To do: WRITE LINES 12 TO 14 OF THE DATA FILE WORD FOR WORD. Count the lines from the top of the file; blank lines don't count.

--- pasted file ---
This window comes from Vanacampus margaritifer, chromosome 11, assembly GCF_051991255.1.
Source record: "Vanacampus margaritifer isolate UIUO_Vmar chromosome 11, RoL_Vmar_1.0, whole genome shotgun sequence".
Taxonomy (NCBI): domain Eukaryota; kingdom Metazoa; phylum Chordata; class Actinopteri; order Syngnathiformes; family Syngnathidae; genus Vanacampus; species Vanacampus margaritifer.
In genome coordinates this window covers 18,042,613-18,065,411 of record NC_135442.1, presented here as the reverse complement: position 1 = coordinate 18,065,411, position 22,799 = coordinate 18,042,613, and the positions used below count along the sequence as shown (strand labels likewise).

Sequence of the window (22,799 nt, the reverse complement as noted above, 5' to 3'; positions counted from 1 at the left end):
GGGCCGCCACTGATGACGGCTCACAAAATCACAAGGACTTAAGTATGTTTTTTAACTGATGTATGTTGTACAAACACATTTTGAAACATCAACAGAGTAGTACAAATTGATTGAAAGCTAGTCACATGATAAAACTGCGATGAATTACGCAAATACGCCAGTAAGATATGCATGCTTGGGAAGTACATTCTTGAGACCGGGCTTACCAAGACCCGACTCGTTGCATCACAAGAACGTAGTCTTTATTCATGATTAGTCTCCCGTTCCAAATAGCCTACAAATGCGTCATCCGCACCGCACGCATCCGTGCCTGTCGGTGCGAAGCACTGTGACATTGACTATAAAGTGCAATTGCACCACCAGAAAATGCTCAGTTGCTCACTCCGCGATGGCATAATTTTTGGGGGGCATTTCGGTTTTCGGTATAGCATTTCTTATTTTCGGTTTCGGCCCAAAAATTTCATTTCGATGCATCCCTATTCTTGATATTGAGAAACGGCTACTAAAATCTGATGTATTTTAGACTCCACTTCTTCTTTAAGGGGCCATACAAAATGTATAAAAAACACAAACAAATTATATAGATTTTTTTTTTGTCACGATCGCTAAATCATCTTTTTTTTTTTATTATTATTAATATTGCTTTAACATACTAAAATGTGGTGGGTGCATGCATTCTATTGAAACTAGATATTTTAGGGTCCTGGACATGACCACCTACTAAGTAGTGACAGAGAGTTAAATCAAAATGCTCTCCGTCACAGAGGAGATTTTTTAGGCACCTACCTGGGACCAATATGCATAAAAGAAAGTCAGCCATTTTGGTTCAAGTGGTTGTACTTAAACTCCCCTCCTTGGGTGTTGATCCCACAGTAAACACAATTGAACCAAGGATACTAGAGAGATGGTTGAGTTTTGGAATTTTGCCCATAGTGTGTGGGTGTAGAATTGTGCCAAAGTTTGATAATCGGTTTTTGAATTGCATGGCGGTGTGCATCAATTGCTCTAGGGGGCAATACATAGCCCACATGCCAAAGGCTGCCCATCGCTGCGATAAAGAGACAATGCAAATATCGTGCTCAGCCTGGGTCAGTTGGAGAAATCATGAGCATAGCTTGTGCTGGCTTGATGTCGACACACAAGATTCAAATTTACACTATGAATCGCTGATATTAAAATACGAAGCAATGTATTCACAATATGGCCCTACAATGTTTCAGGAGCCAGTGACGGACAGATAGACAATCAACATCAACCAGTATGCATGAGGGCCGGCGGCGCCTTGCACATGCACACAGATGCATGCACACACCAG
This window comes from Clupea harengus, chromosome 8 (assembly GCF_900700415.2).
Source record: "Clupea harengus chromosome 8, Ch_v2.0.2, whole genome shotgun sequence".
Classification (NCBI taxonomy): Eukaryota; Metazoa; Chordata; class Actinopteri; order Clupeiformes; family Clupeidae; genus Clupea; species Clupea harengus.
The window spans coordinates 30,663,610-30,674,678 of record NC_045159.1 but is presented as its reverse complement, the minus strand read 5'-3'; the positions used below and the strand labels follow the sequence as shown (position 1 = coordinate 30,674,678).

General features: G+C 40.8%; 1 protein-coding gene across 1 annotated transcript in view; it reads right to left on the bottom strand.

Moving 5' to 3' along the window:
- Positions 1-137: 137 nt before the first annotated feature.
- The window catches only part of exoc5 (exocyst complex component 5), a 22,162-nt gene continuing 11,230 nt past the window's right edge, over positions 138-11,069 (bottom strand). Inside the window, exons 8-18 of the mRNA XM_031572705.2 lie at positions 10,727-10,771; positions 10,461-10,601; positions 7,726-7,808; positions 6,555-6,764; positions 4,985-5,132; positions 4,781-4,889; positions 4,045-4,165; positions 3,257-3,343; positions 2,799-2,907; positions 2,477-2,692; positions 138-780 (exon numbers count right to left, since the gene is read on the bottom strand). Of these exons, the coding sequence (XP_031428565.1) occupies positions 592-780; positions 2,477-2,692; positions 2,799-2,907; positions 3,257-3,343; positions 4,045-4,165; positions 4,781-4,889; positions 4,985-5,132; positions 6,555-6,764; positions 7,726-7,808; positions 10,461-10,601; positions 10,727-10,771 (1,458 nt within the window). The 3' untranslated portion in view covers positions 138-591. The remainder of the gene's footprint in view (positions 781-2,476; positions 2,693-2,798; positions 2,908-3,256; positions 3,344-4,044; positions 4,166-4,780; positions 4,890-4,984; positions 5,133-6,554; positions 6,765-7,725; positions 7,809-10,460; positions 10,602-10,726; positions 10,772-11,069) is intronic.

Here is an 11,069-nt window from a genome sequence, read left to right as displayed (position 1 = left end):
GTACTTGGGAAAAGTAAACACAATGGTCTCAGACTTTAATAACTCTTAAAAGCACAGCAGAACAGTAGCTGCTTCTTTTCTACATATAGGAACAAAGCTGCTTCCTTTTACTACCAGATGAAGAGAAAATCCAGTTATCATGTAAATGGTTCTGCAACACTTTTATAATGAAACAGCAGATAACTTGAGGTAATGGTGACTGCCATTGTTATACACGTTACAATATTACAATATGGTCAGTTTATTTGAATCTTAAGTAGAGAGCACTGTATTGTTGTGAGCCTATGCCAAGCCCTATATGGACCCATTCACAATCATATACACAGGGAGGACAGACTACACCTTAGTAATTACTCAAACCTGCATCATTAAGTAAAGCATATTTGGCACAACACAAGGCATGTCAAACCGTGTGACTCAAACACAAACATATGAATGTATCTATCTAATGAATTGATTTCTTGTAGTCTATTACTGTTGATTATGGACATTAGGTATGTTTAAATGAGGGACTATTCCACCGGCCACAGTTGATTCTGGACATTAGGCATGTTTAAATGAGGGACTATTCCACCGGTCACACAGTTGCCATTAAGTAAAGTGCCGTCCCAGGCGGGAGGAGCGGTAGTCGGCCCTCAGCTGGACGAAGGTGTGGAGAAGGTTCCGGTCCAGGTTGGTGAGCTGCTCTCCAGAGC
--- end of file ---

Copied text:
Moving 5' to 3' along the window:
- Positions 1-137: 137 nt before the first annotated feature.
- The window catches only part of exoc5 (exocyst complex component 5), a 22,162-nt gene continuing 11,230 nt past the window's right edge, over positions 138-11,069 (bottom strand). Inside the window, exons 8-18 of the mRNA XM_031572705.2 lie at positions 10,727-10,771; positions 10,461-10,601; positions 7,726-7,808; positions 6,555-6,764; positions 4,985-5,132; positions 4,781-4,889; positions 4,045-4,165; positions 3,257-3,343; positions 2,799-2,907; positions 2,477-2,692; positions 138-780 (exon numbers count right to left, since the gene is read on the bottom strand). Of these exons, the coding sequence (XP_031428565.1) occupies positions 592-780; positions 2,477-2,692; positions 2,799-2,907; positions 3,257-3,343; positions 4,045-4,165; positions 4,781-4,889; positions 4,985-5,132; positions 6,555-6,764; positions 7,726-7,808; positions 10,461-10,601; positions 10,727-10,771 (1,458 nt within the window). The 3' untranslated portion in view covers positions 138-591. The remainder of the gene's footprint in view (positions 781-2,476; positions 2,693-2,798; positions 2,908-3,256; positions 3,344-4,044; positions 4,166-4,780; positions 4,890-4,984; positions 5,133-6,554; positions 6,765-7,725; positions 7,809-10,460; positions 10,602-10,726; positions 10,772-11,069) is intronic.